Durham's fortunes move in two directions

January 5, 2014 


A Durham father reads a bedtime story to his three sons by lantern because their power got cut off when they got behind on payments.

TRAVIS LONG — tlong@newsobserver.com Buy Photo

The City of Medicine, the cultural Mecca, the up-and-coming “place to be” that Durham is for many of its 230,000 residents and its Triangle neighbors, might as well be a foreign land for those trapped in poverty and despair.

Former presidential candidate John Edwards found a theme in one of his campaigns of “two Americas,” one a land of boundless opportunity where enterprising people could soar, the other where too many were bound by poverty and frustration with a ceiling on their dreams.

The contrast is stark in Durham, a city that has by any definition boomed in recent years, from its American Tobacco Warehouse district to the ever-expanding reputation of Duke University to its development as the place to go for cutting-edge restaurants. The city’s Performing Arts Center has surpassed Raleigh’s as a draw for live entertainment of all forms.

But The News & Observer’s Jim Wise reported as the new year dawned that for all of the truly wonderful things going on in the Bull City, a huge number of its residents, over 19 percent, live in the official definition of poverty. That’s nearly 45,000 people.

In the Durham Public Schools, 65 percent of the students qualify for free or reduced-price lunches. That’s no surprise to school officials, who every day see kids coming in without adequate clothing for winter, hungry, possibly homeless or on the verge of it.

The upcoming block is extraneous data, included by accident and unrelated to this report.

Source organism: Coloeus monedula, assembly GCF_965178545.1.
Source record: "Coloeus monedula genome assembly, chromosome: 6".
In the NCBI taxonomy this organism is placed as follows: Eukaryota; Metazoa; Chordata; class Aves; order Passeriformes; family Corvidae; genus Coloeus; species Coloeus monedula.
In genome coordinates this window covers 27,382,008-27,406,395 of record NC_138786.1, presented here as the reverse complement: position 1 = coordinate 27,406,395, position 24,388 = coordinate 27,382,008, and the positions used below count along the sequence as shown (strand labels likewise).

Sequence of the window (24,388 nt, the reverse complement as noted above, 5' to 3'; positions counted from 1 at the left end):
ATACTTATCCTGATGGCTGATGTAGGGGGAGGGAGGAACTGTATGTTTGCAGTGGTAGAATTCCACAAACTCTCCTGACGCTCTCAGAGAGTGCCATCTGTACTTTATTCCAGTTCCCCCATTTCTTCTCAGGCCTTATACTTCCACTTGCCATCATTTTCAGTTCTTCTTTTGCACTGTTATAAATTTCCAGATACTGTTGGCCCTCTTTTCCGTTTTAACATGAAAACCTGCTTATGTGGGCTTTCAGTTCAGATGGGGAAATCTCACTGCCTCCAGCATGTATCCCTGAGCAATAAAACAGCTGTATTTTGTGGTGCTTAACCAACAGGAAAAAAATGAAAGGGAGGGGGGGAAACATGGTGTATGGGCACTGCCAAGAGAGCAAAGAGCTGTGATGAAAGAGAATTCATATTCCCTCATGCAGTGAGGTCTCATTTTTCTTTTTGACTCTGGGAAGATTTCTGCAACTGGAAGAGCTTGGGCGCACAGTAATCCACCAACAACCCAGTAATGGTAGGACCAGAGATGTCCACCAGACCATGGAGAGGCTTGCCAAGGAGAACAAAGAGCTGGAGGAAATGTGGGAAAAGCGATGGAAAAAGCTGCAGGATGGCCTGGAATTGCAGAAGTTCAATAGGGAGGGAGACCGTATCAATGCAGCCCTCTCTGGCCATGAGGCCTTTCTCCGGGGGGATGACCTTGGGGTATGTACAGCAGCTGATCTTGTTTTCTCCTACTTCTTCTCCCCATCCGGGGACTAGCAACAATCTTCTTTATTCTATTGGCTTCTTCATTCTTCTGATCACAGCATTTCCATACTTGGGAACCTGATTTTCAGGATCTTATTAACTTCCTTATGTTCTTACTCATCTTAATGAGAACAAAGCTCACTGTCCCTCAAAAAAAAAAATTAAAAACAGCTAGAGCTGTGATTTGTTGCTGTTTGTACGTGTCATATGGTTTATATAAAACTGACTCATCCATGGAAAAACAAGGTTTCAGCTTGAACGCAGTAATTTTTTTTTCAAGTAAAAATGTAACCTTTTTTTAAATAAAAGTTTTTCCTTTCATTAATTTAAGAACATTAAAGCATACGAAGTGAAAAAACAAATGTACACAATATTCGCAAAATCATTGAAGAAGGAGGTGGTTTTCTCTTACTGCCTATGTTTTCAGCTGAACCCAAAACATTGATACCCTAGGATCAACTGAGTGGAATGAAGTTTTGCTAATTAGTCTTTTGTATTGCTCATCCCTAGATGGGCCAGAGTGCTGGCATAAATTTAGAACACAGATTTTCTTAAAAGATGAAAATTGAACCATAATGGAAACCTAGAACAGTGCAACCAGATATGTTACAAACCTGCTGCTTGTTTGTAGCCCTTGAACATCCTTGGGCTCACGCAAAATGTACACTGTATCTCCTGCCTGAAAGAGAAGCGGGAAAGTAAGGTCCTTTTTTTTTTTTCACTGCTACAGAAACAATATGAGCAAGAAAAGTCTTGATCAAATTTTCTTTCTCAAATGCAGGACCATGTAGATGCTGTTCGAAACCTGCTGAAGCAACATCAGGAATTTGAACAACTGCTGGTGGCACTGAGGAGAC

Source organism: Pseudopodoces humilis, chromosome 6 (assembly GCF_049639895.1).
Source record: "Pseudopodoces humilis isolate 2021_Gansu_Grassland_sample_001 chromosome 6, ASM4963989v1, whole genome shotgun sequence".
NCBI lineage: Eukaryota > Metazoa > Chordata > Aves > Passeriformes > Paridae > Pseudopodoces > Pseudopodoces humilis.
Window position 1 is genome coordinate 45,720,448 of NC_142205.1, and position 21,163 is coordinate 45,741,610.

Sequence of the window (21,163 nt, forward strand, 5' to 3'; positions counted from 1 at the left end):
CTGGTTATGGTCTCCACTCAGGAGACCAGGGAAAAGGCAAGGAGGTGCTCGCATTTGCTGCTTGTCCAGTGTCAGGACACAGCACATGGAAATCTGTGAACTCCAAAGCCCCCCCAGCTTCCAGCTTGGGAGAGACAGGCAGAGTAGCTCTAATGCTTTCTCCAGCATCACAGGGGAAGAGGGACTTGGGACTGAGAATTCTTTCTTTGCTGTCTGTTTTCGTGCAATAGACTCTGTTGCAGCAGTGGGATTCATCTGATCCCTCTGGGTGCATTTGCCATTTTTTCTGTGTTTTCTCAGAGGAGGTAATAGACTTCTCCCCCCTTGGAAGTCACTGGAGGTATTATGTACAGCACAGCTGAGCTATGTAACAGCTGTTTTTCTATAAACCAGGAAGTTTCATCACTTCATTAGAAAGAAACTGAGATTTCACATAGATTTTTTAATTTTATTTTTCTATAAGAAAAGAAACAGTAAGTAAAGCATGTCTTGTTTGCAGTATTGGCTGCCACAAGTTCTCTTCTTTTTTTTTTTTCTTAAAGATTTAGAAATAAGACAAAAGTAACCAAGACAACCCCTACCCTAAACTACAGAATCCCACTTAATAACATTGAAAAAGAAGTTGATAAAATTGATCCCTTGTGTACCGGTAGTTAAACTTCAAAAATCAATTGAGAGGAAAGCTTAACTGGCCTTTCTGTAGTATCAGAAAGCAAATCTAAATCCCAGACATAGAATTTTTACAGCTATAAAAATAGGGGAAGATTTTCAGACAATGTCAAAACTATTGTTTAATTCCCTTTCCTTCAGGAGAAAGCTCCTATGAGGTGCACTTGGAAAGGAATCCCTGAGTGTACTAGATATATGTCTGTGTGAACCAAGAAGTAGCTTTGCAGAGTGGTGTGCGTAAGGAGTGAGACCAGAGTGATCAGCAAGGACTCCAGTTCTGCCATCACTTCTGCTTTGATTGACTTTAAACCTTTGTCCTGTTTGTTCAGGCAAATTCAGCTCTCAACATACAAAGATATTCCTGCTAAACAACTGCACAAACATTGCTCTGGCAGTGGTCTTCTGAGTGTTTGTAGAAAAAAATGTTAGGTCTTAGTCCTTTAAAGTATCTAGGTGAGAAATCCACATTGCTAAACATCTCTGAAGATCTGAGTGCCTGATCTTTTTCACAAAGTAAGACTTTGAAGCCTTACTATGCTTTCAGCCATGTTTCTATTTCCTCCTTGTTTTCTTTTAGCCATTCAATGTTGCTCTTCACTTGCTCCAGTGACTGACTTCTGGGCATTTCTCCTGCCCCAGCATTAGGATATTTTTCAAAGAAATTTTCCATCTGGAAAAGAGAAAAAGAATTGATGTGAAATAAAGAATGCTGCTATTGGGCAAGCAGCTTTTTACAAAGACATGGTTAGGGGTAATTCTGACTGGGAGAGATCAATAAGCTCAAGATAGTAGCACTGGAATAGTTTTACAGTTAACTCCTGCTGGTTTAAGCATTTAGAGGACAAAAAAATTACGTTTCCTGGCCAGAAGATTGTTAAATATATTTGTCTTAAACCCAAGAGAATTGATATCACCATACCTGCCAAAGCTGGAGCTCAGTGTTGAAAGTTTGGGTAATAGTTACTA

It’s pretty hard to tell those hungry, cold kids to work hard in school because education will be their path to a better life. How is a child supposed to concentrate when a stomach is empty? How is that child to understand schoolwork when there is no one at home to help at a time when schools are asking more of students and their parents?

And how can a child possibly dare to dream when sometimes there is distress and even violence in the home because of the financial strains on parents, many of them single?

Because of Durham’s positive strides, because of its improved image as a part of the Triangle, it’s a place where people without work go to find it. But if they don’t find it, notes long-time city council member Howard Clement, they have no money to go back to their previous towns. Then there is the state’s failure to help. Doubtless many of the poor residents could have benefited from the expansion of Medicaid, which Republicans in the state legislature rejected, along with an extension on unemployment compensation.

There is not an overnight solution. The truth is, Durham’s leaders have worked on the issue for years, with limited resources. Duke and N.C. Central University also are active in the community, in many ways more active than people know.

But as noted by Reyn Bowman, retired head of the city’s convention and visitors organization, local governments remain the force to bring people along. City and university leaders are going to have to renew efforts to pull up some of Durham’s residents who are drowning onto the wave of prosperity.

That means money for jobs programs, outreach to provide health care and more involvement with public schools to take advantage of places to pull disadvantaged parents and their kids together. In other words, though many groups would say they’re doing all they can, they will have to do more.

For Durham isn’t just about the business and entertainment successes. Those things don’t happen without smart, creative people, and lots of them. Now those brains and that energy have to be focused on those left behind.

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